JBEI researchers have engineered E. coli bacteria to convert glucose into significant quantities of methyl ketones, a class of chemical compounds primarily used for fragrances and flavors, but highly promising as clean, green and renewable blending agents for diesel fuel.
By manipulating a plant’s metabolic pathways, two scientists at Berkeley Lab, Henrik Scheller and Dominique Loqué, have figured out a way to genetically rewire plants to allow for an exceptionally high level of control over the spatial pattern of gene expression, while at the same time boosting expression to very high levels. Now they have launched a startup company called Afingen to apply this technology for developing low-cost biofuels that could be cost-competitive with gasoline and corn ethanol.
Life-Saving Dividends for Synthetic Biology Research: Microbial-Based Antimalarial Drug Shipped to Africa
The JBEI GT Collection, the first glycosyltransferase clone collection specifically targeted for the study of plant cell wall biosynthesis, is expected to drive basic scientific understanding of GTs and better enable the manipulation of plant cell walls for the production of biofuels and other chemical products.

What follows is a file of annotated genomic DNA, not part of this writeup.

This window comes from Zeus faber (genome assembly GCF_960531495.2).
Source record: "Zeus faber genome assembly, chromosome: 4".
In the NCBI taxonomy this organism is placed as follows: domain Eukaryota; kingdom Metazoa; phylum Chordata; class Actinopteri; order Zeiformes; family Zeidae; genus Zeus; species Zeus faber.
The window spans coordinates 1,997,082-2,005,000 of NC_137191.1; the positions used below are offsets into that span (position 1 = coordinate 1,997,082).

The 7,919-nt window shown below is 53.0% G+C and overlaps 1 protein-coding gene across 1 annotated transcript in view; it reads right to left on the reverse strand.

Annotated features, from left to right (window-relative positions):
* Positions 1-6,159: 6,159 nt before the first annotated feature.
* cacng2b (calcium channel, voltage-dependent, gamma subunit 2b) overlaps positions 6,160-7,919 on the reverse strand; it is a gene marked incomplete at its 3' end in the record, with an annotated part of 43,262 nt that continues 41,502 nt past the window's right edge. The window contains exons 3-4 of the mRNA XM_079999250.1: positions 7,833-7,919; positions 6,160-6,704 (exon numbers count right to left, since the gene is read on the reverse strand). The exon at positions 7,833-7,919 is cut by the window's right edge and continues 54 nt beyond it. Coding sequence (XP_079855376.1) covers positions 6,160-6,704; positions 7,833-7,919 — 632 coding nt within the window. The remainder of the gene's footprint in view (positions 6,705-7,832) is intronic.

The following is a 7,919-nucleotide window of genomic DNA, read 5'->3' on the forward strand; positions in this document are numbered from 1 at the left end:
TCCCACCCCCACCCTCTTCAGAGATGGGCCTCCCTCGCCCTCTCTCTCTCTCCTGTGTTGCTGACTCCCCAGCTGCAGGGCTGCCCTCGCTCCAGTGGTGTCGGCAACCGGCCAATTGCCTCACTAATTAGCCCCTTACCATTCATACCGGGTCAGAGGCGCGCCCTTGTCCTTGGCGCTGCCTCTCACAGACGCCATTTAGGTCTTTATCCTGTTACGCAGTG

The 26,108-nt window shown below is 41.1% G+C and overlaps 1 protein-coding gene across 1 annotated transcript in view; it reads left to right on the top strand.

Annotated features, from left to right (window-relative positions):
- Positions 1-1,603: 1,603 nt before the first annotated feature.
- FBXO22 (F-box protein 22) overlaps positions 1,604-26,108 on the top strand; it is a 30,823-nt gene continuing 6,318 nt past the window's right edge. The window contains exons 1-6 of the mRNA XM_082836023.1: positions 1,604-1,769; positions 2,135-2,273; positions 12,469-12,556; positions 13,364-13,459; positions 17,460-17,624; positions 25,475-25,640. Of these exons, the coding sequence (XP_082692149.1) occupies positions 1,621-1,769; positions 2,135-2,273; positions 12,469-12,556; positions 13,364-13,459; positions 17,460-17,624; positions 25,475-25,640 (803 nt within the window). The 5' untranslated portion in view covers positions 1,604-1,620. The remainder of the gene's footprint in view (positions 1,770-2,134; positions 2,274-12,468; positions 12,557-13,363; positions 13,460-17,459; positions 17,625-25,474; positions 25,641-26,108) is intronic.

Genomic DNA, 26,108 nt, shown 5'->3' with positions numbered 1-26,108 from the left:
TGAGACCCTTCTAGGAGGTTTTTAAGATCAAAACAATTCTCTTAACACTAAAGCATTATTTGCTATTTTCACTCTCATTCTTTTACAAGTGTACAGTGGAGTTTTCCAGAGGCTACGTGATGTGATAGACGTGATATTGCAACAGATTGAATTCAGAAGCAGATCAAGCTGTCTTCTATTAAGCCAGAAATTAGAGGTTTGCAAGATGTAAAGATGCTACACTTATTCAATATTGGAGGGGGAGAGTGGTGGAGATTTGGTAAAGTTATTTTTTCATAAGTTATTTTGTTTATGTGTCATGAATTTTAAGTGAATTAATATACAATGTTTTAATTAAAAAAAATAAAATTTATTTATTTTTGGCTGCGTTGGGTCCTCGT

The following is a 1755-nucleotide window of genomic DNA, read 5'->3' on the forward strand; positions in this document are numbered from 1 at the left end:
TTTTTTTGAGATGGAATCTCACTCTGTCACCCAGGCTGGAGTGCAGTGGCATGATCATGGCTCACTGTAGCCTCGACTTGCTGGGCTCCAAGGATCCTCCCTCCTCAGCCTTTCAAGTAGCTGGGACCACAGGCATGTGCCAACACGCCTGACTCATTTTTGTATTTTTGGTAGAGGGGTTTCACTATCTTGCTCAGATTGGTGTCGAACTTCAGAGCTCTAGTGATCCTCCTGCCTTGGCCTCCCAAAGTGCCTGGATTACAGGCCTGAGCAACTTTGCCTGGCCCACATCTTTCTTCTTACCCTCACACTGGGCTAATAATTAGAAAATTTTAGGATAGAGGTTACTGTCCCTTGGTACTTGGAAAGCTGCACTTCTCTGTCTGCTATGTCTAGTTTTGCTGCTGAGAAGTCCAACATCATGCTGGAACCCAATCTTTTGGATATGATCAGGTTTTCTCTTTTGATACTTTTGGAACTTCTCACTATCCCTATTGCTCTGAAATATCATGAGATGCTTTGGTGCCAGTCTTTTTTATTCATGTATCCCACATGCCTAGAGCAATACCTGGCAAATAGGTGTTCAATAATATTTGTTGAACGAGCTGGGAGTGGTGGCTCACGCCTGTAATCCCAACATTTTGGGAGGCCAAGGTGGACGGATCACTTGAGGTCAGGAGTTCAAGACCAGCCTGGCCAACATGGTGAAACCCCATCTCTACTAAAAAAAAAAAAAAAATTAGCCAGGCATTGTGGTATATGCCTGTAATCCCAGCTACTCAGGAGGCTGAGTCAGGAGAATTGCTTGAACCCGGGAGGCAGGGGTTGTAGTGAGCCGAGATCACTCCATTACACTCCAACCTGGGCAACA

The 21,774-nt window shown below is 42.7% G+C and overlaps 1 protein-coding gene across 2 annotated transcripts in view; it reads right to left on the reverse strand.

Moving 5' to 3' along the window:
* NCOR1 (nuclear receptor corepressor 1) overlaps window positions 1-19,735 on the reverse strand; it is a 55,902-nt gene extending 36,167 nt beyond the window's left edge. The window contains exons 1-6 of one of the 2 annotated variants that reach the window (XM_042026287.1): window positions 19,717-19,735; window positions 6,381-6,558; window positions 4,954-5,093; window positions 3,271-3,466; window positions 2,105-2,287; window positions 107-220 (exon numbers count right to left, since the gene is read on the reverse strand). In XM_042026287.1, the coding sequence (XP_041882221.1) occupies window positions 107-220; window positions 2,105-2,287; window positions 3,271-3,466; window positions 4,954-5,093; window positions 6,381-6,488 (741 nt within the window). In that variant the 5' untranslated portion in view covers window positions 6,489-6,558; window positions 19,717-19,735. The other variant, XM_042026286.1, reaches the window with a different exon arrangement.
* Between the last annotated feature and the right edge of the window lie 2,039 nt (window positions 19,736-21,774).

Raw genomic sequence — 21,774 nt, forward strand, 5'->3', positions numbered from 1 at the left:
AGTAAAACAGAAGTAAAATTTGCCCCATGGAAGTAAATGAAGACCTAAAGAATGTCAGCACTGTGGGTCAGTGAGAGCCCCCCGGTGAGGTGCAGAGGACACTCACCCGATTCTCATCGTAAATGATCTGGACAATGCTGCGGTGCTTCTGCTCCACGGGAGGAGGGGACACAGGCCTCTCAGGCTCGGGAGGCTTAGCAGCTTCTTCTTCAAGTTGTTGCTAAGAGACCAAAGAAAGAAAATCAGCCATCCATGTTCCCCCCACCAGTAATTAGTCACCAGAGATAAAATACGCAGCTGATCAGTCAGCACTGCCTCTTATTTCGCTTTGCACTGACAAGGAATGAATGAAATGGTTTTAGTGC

Adam Arkin, director of Berkeley Lab’s Physical Biosciences Division, has been named one of six recipients of the 2013 Ernest Orlando Lawrence Award by U.S. Energy Secretary Ernest Moniz.
The Berkeley Open Biofoundry – BOB – is a Berkeley Lab proposal to DARPA aimed at providing the science and technology that will enable the engineering of biological systems to produce valuable chemical products on a commercial scale.
Resistance is Not Futile: Joint BioEnergy Institute Researchers Engineer Resistance to Ionic Liquids in Biofuel Microbes
Researchers with the Joint BioEnergy Institute (JBEI) have identified the genetic origins of a microbial resistance to ionic liquids and successfully introduced this resistance into a strain of E. coli bacteria for the production of advanced biofuels.